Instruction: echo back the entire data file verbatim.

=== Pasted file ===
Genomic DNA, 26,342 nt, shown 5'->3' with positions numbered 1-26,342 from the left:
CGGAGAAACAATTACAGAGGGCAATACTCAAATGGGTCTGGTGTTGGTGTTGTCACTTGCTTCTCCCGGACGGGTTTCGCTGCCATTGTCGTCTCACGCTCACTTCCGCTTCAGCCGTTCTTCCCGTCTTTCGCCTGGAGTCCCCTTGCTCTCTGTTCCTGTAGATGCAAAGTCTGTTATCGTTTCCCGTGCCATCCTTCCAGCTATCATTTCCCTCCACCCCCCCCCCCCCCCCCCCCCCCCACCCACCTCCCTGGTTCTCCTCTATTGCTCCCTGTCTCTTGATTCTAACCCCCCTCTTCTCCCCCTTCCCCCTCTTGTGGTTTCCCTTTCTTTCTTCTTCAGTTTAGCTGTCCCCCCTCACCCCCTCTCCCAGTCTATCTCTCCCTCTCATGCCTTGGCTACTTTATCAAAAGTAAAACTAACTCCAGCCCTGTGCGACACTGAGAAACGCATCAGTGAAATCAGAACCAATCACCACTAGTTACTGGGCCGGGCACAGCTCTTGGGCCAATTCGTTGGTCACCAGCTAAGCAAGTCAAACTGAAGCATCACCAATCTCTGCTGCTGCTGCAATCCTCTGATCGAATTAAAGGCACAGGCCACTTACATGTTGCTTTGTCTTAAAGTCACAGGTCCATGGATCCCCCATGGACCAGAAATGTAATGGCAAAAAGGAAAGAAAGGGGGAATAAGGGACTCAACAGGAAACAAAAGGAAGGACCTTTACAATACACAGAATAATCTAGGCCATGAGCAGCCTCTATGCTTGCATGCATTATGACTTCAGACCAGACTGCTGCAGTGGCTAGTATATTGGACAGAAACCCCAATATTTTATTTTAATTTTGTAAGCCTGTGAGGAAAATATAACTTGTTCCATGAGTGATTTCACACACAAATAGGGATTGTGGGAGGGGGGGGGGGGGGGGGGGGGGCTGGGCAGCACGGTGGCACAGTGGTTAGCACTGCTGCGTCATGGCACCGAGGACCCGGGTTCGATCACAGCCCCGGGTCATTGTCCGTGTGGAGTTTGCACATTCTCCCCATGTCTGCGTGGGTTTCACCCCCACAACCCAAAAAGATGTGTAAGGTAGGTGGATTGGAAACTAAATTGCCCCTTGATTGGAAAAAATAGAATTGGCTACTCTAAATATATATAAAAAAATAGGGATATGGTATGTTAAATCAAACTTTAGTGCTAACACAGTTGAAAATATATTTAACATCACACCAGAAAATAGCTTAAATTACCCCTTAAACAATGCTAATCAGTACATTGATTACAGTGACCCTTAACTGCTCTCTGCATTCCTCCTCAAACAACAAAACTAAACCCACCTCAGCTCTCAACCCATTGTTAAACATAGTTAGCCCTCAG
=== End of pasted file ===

Genomic DNA, 26,342 nt, shown 5'->3' with positions numbered 1-26,342 from the left:
CGGAGAAACAATTACAGAGGGCAATACTCAAATGGGTCTGGTGTTGGTGTTGTCACTTGCTTCTCCCGGACGGGTTTCGCTGCCATTGTCGTCTCACGCTCACTTCCGCTTCAGCCGTTCTTCCCGTCTTTCGCCTGGAGTCCCCTTGCTCTCTGTTCCTGTAGATGCAAAGTCTGTTATCGTTTCCCGTGCCATCCTTCCAGCTATCATTTCCCTCCACCCCCCCCCCCCCCCCCCCCCCCCACCCACCTCCCTGGTTCTCCTCTATTGCTCCCTGTCTCTTGATTCTAACCCCCCTCTTCTCCCCCTTCCCCCTCTTGTGGTTTCCCTTTCTTTCTTCTTCAGTTTAGCTGTCCCCCCTCACCCCCTCTCCCAGTCTATCTCTCCCTCTCATGCCTTGGCTACTTTATCAAAAGTAAAACTAACTCCAGCCCTGTGCGACACTGAGAAACGCATCAGTGAAATCAGAACCAATCACCACTAGTTACTGGGCCGGGCACAGCTCTTGGGCCAATTCGTTGGTCACCAGCTAAGCAAGTCAAACTGAAGCATCACCAATCTCTGCTGCTGCTGCAATCCTCTGATCGAATTAAAGGCACAGGCCACTTACATGTTGCTTTGTCTTAAAGTCACAGGTCCATGGATCCCCCATGGACCAGAAATGTAATGGCAAAAAGGAAAGAAAGGGGGAATAAGGGACTCAACAGGAAACAAAAGGAAGGACCTTTACAATACACAGAATAATCTAGGCCATGAGCAGCCTCTATGCTTGCATGCATTATGACTTCAGACCAGACTGCTGCAGTGGCTAGTATATTGGACAGAAACCCCAATATTTTATTTTAATTTTGTAAGCCTGTGAGGAAAATATAACTTGTTCCATGAGTGATTTCACACACAAATAGGGATTGTGGGAGGGGGGGGGGGGGGGGGGGGGGCTGGGCAGCACGGTGGCACAGTGGTTAGCACTGCTGCGTCATGGCACCGAGGACCCGGGTTCGATCACAGCCCCGGGTCATTGTCCGTGTGGAGTTTGCACATTCTCCCCATGTCTGCGTGGGTTTCACCCCCACAACCCAAAAAGATGTGTAAGGTAGGTGGATTGGAAACTAAATTGCCCCTTGATTGGAAAAAATAGAATTGGCTACTCTAAATATATATAAAAAAATAGGGATATGGTATGTTAAATCAAACTTTAGTGCTAACACAGTTGAAAATATATTTAACATCACACCAGAAAATAGCTTAAATTACCCCTTAAACAATGCTAATCAGTACATTGATTACAGTGACCCTTAACTGCTCTCTGCATTCCTCCTCAAACAACAAAACTAAACCCACCTCAGCTCTCAACCCATTGTTAAACATAGTTAGCCCTCAG